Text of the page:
Should State Bars Back Off Attorney Advertising?

When I talk to conscientious attorneys about my work as a ghost blogger, one question always comes up – does their State Bar allow them to blog? Now some big name attorney bloggers are asking whether state bars should just butt out when it comes to attorney advertising.

Does the State Bar of Michigan Prohibit Blogging?

Michigan’s rules regarding advertising are actually less restrictive than some other states. According to the Michigan Rules of Professional Conduct:

(a) Subject to the provisions of these rules, a lawyer may advertise.
(b) A copy or recording of an advertisement or communication shall be kept for two years after its last dissemination along with a record of when and where it was used.
(c) A lawyer shall not give anything of value to a person for recommending the lawyer’s services, except that a lawyer may:
(i) pay the reasonable cost of advertising or communication permitted by this rule;
(ii) participate in, and pay the usual charges of, a not-for-profit lawyer referral service or other legal service organization that satisfies the requirements of Rule 6.3(b); and
(iii) pay for a law practice in accordance with Rule 1.17.

There is nothing in this rule that excludes blogging. Nor can it be considered direct potential client solicitation. According to Rule 7.3, solicitation does not include:

[L]etters addressed or advertising circulars distributed generally to persons not known to need legal services of the kind provided by the lawyer in a particular matter, but who are so situated that they might in general find such services useful. . .

So there is little question: attorney blogging is a legal form of advertising in Michigan. Even so, many lawyers aren’t sure. They have been warned against “soliciting” clients, and don’t want to take the risk of being wrong about what that means.

Should State Bars Butt Out?

That confusion and the “chilling effect” of complex prohibitions have prompted several prominent attorney bloggers to speak out in favor of much more permissive regulation.  According to Sam Glover from Lawyerist:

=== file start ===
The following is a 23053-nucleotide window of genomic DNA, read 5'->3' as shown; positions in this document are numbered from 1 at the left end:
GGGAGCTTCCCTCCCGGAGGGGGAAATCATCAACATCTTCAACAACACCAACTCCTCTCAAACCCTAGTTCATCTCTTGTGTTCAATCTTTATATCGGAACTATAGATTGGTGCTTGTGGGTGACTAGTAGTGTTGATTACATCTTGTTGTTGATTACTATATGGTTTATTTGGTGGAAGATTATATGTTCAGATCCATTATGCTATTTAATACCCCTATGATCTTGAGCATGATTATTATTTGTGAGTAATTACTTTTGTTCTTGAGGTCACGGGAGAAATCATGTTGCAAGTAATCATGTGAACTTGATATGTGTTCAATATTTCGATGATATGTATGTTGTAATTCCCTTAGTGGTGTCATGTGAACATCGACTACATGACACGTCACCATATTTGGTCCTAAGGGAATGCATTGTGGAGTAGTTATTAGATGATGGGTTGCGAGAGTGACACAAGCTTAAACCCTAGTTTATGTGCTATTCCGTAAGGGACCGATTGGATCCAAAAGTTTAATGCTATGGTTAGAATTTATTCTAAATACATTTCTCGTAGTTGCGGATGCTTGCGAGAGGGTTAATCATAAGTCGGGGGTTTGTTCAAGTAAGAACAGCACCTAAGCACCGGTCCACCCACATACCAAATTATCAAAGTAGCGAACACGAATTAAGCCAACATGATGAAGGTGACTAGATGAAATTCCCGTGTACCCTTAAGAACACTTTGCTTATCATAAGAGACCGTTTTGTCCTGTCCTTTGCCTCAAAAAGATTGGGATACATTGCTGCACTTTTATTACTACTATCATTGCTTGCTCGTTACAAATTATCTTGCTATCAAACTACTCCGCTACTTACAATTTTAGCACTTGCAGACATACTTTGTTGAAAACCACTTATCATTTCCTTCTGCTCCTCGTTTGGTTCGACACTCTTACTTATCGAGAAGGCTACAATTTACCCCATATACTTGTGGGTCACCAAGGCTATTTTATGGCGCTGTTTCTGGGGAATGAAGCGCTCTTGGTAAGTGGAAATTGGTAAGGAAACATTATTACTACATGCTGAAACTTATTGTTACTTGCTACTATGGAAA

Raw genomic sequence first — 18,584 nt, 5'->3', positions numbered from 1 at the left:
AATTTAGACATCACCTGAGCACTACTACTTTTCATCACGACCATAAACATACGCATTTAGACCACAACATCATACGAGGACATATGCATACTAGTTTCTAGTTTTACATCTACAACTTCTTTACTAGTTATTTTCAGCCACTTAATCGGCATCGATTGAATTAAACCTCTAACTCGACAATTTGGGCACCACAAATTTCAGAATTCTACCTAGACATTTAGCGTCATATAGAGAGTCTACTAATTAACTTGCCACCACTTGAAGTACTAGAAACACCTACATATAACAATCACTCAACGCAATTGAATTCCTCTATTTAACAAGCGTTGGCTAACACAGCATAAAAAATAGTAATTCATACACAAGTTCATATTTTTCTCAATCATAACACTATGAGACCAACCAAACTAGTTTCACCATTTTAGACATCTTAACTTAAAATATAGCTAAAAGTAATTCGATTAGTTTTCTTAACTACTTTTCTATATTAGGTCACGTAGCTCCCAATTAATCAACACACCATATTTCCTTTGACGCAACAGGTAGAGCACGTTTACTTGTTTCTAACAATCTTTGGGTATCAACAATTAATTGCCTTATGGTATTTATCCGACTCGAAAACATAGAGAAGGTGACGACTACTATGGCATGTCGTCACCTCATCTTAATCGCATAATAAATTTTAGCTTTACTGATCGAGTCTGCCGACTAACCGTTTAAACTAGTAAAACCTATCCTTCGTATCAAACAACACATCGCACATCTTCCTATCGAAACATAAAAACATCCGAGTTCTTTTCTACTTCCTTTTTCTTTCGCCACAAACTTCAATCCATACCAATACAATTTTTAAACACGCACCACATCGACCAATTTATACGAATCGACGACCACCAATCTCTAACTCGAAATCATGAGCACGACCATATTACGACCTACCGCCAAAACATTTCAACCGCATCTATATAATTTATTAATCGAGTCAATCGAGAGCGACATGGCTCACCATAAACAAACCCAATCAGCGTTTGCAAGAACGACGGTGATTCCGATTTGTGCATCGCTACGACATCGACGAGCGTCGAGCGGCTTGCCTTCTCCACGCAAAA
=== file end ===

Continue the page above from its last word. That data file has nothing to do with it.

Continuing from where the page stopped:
While most lawyer marketing is pretty awful, consumers are better off if they can find a lawyer when they need one. Marketing facilitates that, even if it isn’t always pretty. Our only concern ought to be whether legal marketing is misleading…

I’d rather see ethics boards aggressively police false and misleading marketing than waste time cracking down on lawyers who forget to include ATTORNEY ADVERTISING disclaimers on their Twitter profiles.

Josh King from Socially Awkward, goes further, claiming that attorneys and the public have a constitutional right to commercial speech:

The Supreme Court has repeatedly noted in some two dozen adverting cases over the last 40 years that consumers have a very strong interest in minimally restrained commercial speech…

And yet, the Bar restrictions, with their often-byzantine level of detail and apparent reach into all manner of attorney speech, are preventing attorneys from providing consumers with the robustness of information necessary to make good purchasing decisions – or to get legal help at all.

Whether or not I agree with the specific language these bloggers recommend, one thing is clear: lawyers and the public would be much better off if state bars across the country would pare down their attorney advertising restrictions and let lawyers present their best selves to potential clients through advertising, blogging, and content marketing.

Lisa Schmidt is a writer for Legal Linguist. She helps attorneys create a robust online presence by writing their blogs and web content for them. If you have been looking for a new way to attract clients and improve your referrals, contact Legal Linguist for a meeting today.

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